Yemeni woman wins InterAction’s Humanitarian of the Year award [Archives:2008/1164/Local News]

June 16 2008

Jamal Al-Najjar
[email protected]

SANA'A, June 15 ) This year, InterAction, a U.S.-based coalition representing more than 165 humanitarian and development nongovernmental organizations working worldwide, presented its annual award for humanitarian work to Yemeni Souad Qassim Saleh, program coordinator of Basic Health Services.

Each year, InterAction recognizes an individual or group who has demonstrated extraordinary leadership in support of NGOs and those they serve in the developing world. The award recognizes those whose work reflects leadership qualities such as initiative, courage, creativity, grace under pressure and personal integrity.

InterAction's annual gala last month honored Saleh's persistent efforts and active contributions to safe motherhood and maternal health care programs in Yemen throughout her career.

Saleh directs the Yemen Basic Health Services program, a three-year project that trains reproductive health professionals and improves the quality of clinics and services offered to women. The program is a project of the Pathfinder International Organization, a reproductive health fund administered by the United States Agency for International Development, or USAID.

A forum of more than 800 leaders from member organizations and NGOs in developing countries, as well as representatives from USAID, the U.S. State Department, the United Nations, the World Bank and other multilateral institutions, chose this year's award recipient.

Saleh gave a speech at the gala depicting the health situation of women in Yemen and the role of midwives in improving reproductive health services. Close to half of all deaths of childbearing- age women in Yemen happen during childbirth, which has the highest maternal mortality rate in the region.

For the past 40 years, Saleh has worked to save women's lives, particularly those in Yemen's most remote areas, by advocating and providing critical maternal health care and family planning services.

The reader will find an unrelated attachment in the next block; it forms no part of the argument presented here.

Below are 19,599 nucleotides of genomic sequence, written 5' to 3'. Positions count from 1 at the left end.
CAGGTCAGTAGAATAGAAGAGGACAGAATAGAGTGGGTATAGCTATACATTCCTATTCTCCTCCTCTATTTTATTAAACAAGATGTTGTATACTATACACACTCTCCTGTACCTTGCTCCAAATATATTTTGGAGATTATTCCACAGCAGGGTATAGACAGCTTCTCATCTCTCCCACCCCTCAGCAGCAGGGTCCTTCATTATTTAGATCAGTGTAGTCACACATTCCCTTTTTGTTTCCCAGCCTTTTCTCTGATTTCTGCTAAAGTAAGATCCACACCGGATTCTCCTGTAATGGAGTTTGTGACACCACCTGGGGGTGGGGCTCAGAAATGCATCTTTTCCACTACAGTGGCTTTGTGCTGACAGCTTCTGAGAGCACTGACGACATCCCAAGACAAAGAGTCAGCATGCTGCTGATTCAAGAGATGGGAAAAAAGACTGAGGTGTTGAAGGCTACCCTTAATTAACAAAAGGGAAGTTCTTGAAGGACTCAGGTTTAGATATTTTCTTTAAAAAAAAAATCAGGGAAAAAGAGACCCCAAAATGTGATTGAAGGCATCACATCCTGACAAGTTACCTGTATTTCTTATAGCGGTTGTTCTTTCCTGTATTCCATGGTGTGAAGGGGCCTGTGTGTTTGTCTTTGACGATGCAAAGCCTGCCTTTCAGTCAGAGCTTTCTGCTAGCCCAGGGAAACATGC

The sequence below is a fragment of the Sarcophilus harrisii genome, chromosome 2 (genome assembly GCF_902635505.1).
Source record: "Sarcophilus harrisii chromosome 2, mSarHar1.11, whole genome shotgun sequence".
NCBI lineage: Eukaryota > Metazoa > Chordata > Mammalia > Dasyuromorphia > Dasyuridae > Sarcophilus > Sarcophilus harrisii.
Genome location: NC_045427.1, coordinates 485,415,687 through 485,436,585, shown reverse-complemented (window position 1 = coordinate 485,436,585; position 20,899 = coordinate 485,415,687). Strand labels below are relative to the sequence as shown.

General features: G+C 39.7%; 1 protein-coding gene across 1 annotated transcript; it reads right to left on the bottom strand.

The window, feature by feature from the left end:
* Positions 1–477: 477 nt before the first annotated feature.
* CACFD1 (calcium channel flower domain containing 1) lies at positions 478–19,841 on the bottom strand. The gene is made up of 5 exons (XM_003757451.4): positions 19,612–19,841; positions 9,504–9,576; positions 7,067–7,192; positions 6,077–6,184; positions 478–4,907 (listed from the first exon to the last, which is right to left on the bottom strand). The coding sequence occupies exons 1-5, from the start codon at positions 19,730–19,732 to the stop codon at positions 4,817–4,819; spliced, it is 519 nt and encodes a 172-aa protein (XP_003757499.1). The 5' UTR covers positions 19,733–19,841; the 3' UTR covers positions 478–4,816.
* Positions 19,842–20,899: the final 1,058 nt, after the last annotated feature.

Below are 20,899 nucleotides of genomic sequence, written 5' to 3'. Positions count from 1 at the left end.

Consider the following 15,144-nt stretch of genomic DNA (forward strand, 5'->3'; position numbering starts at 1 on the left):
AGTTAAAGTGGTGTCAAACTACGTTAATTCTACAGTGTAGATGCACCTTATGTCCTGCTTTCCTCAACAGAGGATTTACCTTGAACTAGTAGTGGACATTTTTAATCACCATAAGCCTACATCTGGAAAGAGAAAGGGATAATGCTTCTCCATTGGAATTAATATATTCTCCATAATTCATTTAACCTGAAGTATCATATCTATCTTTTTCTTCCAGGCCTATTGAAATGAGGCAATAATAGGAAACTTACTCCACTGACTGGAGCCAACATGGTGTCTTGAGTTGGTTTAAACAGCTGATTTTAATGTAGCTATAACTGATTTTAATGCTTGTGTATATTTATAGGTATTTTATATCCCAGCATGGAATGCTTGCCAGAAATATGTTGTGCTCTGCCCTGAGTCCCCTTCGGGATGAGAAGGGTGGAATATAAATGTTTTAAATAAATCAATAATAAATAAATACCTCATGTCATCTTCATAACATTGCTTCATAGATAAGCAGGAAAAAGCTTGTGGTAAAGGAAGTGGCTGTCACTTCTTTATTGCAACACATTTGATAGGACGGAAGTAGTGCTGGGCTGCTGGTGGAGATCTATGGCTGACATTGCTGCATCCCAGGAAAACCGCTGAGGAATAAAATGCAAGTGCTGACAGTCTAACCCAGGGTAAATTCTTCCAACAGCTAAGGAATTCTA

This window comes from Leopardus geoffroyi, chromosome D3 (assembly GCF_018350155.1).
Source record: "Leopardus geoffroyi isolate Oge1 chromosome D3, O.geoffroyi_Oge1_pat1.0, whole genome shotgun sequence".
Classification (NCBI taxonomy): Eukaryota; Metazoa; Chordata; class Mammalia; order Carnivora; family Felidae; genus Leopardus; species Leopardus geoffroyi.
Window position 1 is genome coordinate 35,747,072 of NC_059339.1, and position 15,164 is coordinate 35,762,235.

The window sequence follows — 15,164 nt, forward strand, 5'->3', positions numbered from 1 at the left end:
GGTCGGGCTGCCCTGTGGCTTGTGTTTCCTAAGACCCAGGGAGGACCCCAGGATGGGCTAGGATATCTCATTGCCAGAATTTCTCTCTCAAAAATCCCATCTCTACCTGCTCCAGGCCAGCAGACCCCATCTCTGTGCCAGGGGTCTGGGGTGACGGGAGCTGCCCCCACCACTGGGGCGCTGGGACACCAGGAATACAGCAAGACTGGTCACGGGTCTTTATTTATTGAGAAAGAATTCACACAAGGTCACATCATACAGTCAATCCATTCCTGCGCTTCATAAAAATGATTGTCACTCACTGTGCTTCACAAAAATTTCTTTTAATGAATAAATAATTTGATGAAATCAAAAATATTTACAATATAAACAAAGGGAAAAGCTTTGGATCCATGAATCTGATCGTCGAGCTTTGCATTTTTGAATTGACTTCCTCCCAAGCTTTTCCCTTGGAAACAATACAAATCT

She undertook a leadership role in the health field as early as 1975, when she was nominated to head the midwifery and nursing department at Aden's Al-Jumhuriyya Hospital. Following that, she assumed many different positions in the field of midwifery and maternal health care at various institutions nationwide.

In Yemen, which has the highest maternal mortality rate in the Arab world, Saleh's outspoken leadership and commitment to women's health and rights have been critical.

Her tireless efforts over the years ultimately led to creating the Yemeni National Midwives Association in 2004 under the auspices of the Ministry of Public Health and Population.

Since its establishment, the association has increased government support – both financial and moral – for women's health services, in addition to establishing a family planning center for low-income families, which also provides further education for midwives in order to help women throughout Yemen give birth safely. The association's members now number around 1,800.

Saleh joined Pathfinder International in 2004 and leads a program seeking to improve maternal and child health in five of Yemen's most underserved governorates: Amran, Sa'ada, Al-Jawf, Marib and Shabwa.

She leads efforts to train community midwives in rural areas and calls for establishing private midwifery practices at the national level in order to increase access to women's health services in remote areas, as well as women's participation in civil society.

Pathfinder International President Dan Pellegrom stated that both he and his organization were honored to work with and support Saleh, whom he called “an exemplary individual.” He continued, “Ms. Saleh's courage, tenacity and commitment have made a real difference to countless women's lives in Yemen.” Saleh remarked that she was happy to receive the award, noting that it's important for people to encourage, value and support others' efforts. “It's my pleasure to be named InterAction's 2008 Humanitarian of the Year,” she concluded.